In our earlier discussions on the Solaria phase, we’ve suggested that the remarkable nanotechnology-based self-constructing composite material called NanoFoam -or some combination of technologies functioning effectively like this- would potentially become the basis of much of the future civilization. The basic material most everything is made out of -or rather makes itself out of. Not only will this material produce most of the artifacts we use, it will form the basis of the infrastructure of our habitat, giving it a powerful ability to self-construct, self-repair, and self-adapt while radically changing the relationship of the built habitat to us and to the larger environment. On Earth and the natural bodies of the solar system we have devised a name for this self-creating infrastructure; the RhiZome.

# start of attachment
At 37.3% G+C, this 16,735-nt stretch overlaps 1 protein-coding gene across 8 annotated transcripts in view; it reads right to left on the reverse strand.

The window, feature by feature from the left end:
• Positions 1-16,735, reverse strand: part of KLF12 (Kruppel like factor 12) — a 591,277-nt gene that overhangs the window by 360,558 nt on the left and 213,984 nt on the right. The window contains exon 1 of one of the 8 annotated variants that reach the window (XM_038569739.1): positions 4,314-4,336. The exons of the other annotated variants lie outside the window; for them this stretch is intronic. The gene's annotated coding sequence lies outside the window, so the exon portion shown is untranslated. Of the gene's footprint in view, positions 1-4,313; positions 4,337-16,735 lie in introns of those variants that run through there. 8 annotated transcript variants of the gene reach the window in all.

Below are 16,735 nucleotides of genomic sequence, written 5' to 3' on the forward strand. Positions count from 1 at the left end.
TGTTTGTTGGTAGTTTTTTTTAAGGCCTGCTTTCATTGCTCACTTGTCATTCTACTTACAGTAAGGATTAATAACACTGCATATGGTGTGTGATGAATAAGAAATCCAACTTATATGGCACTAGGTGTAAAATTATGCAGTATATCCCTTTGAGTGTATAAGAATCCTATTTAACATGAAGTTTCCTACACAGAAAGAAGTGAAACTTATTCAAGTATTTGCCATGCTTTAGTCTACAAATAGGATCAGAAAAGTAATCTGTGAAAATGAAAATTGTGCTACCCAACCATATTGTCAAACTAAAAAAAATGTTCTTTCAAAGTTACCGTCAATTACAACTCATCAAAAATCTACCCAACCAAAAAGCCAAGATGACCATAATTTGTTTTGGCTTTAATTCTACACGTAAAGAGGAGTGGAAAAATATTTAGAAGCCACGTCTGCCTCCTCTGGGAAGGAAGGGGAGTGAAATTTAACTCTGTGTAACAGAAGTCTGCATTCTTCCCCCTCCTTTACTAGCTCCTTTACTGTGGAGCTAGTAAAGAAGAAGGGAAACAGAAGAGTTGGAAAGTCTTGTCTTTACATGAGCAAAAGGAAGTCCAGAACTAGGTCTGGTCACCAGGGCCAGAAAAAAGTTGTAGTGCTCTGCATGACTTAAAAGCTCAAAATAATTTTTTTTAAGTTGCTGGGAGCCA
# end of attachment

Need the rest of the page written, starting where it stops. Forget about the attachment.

The term RhiZome originates with the botany term ‘rhizome’; the horizontal root complex of plants that spreads out just beneath the soil surface to gather nutrients from the soil and is host to a complex biome of microorganisms. And this is essentially how the artificial RhiZome would work, at a much larger scale, permeating vast subterranean areas with a network of root-like structures, larger pipes and tunnels, and various nodal chambers that host all the basic infrastructure systems needed to support a habitat. It would contain water transport, storage, and purification, waste processing, fluid networks for storing and distributing molecular materials in the form of NanoSoup (a fluid hydrocarbon medium that conveys materials and nanomachine components in molecular packaging), electric power network, fiber optic and wireless telecommunications network, distributed computing resources in the form of processing and data storage nodes, an environmental monitoring sensor web, and high speed goods and human transportation in the form of mag-lev Personal Rapid Transit networks. On land it might deploy tree-like solar arrays and carbon/pollution absorbers. In the sea it might deploy seawater mineral/pollution extraction arrays looking like sea fans and sponges. Deep roots would exploit geothermal energy. Irrigation roots would disperse through parks, gardens, and farms, merging with their living rhizomes to serve as hydroponic feeder systems helping struggling plants tolerate harsh environments. The RhiZome could become a supplementary life support network for the global environment.